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Contemporaneity as Points of Connection


When the editors of e-flux journal invited me to write about contemporaneity, they suggested that I take my own professional experience as a starting point. And it seems that, in order to understand contemporaneity, we cannot neglect the particularity of various approaches. Contemporary theory, however, and especially Badiouan theory, teaches that this can lead us astray and we should rather devote ourselves to thinking about a new understanding of universality. For this reason, I have tried to place my own particular story—which is linked to the broader context of Eastern Europe and, more narrowly, to my work at the Moderna galerija in Ljubljana—in connection with other, related experiences, especially those linked to the issues surrounding the Global South. One might even suggest that sharing various points of connection is, in fact, one of the key concepts of contemporaneity.

If we can no longer speak of the evolution of art over the course of history, we can certainly speak about the evolution of its accessibility. Accessibility to art increased exponentially in the twentieth century, primarily through the power of reproduction and the work of museums open to the general public. The democratization of art is, certainly, one of the important aspirations of modernity, although in many ways this is still limited to educating from above and the selective standards that entails. But today this enlightenment model is already being threatened by knowledge penetrating from below. I am speaking especially about current processes that oppose the various hegemonic models created by Western modernity. In this essay, I use the word “contemporaneity” as an alternative concept to modernity—a term which I do not connect with any specific time period.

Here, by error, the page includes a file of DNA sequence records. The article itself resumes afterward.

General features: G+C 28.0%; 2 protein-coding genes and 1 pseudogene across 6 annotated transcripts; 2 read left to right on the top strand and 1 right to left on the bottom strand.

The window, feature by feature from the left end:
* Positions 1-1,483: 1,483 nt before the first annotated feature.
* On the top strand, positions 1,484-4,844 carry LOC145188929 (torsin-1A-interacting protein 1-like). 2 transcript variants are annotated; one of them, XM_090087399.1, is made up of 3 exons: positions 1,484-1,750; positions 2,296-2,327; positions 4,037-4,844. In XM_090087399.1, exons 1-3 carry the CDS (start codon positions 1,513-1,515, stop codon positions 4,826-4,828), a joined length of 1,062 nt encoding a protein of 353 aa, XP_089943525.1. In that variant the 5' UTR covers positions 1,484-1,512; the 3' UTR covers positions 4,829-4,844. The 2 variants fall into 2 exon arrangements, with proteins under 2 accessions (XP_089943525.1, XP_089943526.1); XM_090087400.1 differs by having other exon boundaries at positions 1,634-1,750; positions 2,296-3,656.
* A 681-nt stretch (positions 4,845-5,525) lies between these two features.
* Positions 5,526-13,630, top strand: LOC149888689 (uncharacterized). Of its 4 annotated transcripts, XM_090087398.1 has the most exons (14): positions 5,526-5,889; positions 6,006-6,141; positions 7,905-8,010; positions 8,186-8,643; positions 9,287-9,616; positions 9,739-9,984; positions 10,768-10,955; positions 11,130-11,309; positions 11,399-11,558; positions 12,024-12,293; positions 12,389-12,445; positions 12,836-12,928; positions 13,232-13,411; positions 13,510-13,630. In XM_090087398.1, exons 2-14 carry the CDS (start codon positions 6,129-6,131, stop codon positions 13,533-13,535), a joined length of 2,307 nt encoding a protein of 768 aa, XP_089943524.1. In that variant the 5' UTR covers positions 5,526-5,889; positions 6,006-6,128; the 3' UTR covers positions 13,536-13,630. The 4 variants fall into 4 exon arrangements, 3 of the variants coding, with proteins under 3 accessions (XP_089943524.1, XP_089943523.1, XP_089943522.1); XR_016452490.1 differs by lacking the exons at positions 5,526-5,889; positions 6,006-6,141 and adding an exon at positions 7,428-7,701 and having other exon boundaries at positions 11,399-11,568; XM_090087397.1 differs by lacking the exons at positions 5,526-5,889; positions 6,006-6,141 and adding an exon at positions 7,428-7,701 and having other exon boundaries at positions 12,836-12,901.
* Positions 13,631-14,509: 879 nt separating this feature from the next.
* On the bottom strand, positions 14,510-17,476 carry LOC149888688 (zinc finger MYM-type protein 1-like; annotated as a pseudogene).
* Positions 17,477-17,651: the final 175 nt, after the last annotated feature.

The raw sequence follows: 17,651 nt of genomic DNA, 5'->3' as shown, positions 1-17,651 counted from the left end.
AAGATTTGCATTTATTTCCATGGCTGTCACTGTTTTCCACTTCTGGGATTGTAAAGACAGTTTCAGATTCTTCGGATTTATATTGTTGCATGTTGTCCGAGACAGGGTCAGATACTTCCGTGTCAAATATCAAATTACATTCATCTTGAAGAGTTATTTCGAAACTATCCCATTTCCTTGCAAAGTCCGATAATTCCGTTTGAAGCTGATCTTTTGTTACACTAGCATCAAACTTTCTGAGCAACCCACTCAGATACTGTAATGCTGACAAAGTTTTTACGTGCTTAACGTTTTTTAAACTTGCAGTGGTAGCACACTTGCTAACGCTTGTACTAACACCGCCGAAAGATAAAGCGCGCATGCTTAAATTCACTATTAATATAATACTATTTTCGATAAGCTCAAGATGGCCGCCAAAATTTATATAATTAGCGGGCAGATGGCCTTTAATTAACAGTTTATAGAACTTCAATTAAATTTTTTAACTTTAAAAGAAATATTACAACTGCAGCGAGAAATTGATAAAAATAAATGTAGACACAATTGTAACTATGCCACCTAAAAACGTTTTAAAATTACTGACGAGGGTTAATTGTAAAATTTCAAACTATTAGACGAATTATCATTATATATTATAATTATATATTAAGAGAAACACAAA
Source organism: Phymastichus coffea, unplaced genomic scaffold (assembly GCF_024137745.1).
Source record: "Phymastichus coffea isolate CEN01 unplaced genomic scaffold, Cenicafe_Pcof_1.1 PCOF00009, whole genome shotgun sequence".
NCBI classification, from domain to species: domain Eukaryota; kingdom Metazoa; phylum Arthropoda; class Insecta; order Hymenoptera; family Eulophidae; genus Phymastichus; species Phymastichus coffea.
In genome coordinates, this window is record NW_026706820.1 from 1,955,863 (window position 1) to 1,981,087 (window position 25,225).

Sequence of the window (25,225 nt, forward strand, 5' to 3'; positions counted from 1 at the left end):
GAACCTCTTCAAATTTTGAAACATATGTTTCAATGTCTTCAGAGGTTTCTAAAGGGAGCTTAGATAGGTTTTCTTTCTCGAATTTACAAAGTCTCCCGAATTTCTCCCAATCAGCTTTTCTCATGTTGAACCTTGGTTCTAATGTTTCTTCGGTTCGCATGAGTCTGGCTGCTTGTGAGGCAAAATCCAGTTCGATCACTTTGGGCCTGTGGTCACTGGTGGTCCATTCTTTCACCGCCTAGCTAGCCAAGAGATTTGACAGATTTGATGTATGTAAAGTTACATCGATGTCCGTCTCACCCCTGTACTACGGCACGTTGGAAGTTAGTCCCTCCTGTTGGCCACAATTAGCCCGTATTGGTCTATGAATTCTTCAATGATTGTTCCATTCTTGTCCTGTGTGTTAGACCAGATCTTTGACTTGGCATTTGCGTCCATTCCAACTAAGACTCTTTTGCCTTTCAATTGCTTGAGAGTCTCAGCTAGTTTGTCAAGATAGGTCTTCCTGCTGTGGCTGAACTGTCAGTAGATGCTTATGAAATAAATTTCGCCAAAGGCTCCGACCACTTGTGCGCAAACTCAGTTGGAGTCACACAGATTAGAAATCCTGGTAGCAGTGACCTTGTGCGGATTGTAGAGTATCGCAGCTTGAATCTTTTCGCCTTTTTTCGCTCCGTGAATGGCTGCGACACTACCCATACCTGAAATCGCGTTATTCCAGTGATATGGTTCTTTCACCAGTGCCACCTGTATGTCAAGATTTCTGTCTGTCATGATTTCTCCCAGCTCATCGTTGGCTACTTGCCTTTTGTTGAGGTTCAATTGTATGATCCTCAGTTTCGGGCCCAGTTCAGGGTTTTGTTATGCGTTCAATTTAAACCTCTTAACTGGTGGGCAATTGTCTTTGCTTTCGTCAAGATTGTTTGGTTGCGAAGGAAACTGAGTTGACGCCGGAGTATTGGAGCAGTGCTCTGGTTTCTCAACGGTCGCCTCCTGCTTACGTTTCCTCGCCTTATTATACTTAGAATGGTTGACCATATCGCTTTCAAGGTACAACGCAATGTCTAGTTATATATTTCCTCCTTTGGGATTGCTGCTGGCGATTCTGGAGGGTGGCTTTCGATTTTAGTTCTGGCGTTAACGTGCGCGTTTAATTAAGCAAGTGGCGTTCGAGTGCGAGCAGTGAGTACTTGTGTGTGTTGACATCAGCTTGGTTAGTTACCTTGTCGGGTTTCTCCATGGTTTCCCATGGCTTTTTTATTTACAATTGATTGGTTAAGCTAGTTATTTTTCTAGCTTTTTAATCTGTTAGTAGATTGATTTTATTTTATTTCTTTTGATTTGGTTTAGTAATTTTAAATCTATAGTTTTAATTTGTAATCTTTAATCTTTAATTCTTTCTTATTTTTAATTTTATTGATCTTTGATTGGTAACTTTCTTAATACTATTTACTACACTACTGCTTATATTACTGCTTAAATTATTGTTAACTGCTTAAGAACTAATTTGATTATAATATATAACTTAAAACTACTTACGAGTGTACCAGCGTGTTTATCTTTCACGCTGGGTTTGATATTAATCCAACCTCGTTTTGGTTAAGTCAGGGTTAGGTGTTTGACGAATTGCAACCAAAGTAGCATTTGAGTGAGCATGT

“‘Modernity’ is not a historical period but a discursive rhetoric, that is, a persuasive discourse promising progress, civilization and happiness.” This is how Walter Mignolo describes modernity, especially with regard to its darker side, which he calls “coloniality.” For theorists of decoloniality, “coloniality” is something that still persists today, and in opposition to the processes of decolonization. The distinguishing features of coloniality, which link the issues surrounding the Global South, may also apply, at least in part, to Eastern Europe. Despite the fact that socialism was itself a unique project of modernity with its own globalization project, its own colonialism, and its own (pop) culture and art, the socialist countries, like other parts of the world, were hardly immune to Westernizing processes.

If attitudes in both East and West influenced each other mutually during the Cold War, then today the various interminglings of their processes can only testify to a further accelerated global dimension. To many, therefore, it seems that “planetary negotiations, discussions between agents from different cultures” are today taking place unhindered. For this reason, too, it is becoming increasingly important to ask how great a share a given space really inhabits in the global exchange of ideas, and to what degree this exchange reflects the polarization of the world into Global North and Global South.

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